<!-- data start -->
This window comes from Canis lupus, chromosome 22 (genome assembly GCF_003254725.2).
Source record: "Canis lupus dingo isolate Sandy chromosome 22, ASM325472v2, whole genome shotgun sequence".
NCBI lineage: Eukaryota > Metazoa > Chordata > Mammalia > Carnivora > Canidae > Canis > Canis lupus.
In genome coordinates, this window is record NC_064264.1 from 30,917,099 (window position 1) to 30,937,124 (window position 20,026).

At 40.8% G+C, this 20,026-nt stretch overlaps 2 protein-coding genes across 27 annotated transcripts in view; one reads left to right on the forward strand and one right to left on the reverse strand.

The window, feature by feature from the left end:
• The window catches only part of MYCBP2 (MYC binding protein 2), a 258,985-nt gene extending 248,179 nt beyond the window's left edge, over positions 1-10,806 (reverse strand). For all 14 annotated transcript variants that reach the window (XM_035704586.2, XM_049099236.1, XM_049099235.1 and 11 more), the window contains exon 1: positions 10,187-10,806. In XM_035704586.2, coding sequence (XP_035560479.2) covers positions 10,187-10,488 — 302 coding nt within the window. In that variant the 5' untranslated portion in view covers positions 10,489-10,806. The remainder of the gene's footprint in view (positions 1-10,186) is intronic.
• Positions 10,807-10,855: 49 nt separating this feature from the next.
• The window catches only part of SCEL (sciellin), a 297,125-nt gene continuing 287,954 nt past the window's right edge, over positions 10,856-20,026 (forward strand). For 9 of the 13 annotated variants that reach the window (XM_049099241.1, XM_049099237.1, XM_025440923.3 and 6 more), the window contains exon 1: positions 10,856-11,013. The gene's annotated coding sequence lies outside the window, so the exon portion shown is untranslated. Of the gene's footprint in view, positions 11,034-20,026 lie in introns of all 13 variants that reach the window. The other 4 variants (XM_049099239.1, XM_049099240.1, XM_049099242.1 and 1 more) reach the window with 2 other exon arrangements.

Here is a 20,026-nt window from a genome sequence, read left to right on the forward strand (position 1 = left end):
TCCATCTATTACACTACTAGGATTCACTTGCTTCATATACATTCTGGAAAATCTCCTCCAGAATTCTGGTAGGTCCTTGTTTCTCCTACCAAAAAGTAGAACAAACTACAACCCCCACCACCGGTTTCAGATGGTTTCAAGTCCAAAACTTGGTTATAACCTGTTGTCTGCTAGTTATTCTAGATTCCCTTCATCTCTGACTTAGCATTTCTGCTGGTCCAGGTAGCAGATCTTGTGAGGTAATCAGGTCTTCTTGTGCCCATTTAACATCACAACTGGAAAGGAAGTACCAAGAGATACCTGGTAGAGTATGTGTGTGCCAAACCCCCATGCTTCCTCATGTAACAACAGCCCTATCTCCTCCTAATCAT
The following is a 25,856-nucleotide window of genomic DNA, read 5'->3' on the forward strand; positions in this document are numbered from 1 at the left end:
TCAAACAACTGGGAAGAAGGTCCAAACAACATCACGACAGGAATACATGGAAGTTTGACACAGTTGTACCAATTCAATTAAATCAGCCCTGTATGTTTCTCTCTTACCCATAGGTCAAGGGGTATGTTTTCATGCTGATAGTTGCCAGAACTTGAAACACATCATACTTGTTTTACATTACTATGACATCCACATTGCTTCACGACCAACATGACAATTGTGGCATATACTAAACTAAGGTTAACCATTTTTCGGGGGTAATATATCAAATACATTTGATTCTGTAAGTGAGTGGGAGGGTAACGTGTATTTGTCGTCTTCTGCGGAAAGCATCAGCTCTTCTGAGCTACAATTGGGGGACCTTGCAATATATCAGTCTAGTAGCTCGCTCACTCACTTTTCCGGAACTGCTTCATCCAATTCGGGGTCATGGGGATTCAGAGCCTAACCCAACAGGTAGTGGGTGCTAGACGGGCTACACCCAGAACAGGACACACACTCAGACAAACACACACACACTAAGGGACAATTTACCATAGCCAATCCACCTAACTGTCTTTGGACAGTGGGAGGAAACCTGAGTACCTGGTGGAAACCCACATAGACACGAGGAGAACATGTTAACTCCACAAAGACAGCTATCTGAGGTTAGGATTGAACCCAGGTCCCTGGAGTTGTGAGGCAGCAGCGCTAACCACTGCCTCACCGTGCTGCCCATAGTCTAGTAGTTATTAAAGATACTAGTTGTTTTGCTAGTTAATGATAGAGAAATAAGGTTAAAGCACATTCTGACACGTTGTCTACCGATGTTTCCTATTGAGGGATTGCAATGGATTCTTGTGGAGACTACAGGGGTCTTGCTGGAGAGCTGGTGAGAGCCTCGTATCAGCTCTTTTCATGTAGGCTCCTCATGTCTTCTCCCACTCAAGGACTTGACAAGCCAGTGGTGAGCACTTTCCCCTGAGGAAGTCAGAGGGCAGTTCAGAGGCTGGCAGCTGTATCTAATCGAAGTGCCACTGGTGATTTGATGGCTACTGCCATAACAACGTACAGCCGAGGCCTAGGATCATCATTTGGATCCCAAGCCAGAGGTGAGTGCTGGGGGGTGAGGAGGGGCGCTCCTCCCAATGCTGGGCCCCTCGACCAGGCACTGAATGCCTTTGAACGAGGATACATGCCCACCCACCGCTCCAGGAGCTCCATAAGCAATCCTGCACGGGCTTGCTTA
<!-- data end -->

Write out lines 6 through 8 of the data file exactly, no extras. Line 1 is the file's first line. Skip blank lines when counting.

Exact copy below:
The window, feature by feature from the left end:
• The window catches only part of MYCBP2 (MYC binding protein 2), a 258,985-nt gene extending 248,179 nt beyond the window's left edge, over positions 1-10,806 (reverse strand). For all 14 annotated transcript variants that reach the window (XM_035704586.2, XM_049099236.1, XM_049099235.1 and 11 more), the window contains exon 1: positions 10,187-10,806. In XM_035704586.2, coding sequence (XP_035560479.2) covers positions 10,187-10,488 — 302 coding nt within the window. In that variant the 5' untranslated portion in view covers positions 10,489-10,806. The remainder of the gene's footprint in view (positions 1-10,186) is intronic.
• Positions 10,807-10,855: 49 nt separating this feature from the next.